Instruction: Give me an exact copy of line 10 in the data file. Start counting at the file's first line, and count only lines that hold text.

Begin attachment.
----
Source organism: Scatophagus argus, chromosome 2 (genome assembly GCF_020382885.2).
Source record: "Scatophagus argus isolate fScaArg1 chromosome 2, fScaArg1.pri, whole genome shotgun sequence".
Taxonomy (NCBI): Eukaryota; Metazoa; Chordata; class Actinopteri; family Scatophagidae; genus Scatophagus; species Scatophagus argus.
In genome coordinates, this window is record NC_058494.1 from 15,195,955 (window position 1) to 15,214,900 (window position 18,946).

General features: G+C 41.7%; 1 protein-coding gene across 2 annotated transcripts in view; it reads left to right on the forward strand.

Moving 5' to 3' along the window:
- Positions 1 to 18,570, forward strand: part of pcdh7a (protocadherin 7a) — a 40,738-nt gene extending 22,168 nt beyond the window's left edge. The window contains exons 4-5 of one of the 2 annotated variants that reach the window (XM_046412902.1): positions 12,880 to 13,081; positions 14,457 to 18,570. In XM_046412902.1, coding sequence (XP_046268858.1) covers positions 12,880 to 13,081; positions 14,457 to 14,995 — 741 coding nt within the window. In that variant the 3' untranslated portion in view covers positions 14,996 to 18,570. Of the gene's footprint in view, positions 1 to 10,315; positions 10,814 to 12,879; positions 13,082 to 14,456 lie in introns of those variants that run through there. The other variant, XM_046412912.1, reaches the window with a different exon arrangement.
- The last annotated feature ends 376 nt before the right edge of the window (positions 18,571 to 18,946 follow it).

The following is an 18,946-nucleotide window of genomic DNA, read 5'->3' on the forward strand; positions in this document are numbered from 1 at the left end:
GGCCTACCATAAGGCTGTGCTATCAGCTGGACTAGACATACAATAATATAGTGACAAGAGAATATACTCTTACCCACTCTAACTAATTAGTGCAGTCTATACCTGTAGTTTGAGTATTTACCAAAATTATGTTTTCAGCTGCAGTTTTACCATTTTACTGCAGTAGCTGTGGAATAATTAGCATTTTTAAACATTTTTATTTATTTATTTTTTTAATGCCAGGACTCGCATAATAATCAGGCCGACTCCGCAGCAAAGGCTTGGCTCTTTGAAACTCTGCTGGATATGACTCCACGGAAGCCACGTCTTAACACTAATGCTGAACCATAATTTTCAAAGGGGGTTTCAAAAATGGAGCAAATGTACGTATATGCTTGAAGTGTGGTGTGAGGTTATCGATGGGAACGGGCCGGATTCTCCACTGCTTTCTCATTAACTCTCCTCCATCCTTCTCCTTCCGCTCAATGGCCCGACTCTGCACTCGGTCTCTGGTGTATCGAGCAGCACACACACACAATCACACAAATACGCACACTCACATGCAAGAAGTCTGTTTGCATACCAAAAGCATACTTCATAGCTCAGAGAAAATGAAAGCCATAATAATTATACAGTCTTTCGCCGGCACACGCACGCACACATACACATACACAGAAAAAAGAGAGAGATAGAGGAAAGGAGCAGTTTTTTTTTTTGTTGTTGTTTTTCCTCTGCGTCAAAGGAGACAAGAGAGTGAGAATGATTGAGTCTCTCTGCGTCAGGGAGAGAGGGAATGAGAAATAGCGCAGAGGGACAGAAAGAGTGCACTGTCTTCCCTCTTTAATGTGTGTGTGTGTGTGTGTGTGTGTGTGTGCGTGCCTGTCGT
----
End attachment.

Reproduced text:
GGCCTACCATAAGGCTGTGCTATCAGCTGGACTAGACATACAATAATATAGTGACAAGAGAATATACTCTTACCCACTCTAACTAATTAGTGCAGTCTATACCTGTAGTTTGAGTATTTACCAAAATTATGTTTTCAGCTGCAGTTTTACCATTTTACTGCAGTAGCTGTGGAATAATTAGCATTTTTAAACATTTTTATTTATTTATTTTTTTAATGCCAGGACTCGCATAATAATCAGGCCGACTCCGCAGCAAAGGCTTGGCTCTTTGAAACTCTGCTGGATATGACTCCACGGAAGCCACGTCTTAACACTAATGCTGAACCATAATTTTCAAAGGGGGTTTCAAAAATGGAGCAAATGTACGTATATGCTTGAAGTGTGGTGTGAGGTTATCGATGGGAACGGGCCGGATTCTCCACTGCTTTCTCATTAACTCTCCTCCATCCTTCTCCTTCCGCTCAATGGCCCGACTCTGCACTCGGTCTCTGGTGTATCGAGCAGCACACACACACAATCACACAAATACGCACACTCACATGCAAGAAGTCTGTTTGCATACCAAAAGCATACTTCATAGCTCAGAGAAAATGAAAGCCATAATAATTATACAGTCTTTCGCCGGCACACGCACGCACACATACACATACACAGAAAAAAGAGAGAGATAGAGGAAAGGAGCAGTTTTTTTTTTTGTTGTTGTTTTTCCTCTGCGTCAAAGGAGACAAGAGAGTGAGAATGATTGAGTCTCTCTGCGTCAGGGAGAGAGGGAATGAGAAATAGCGCAGAGGGACAGAAAGAGTGCACTGTCTTCCCTCTTTAATGTGTGTGTGTGTGTGTGTGTGTGTGTGTGCGTGCCTGTCGT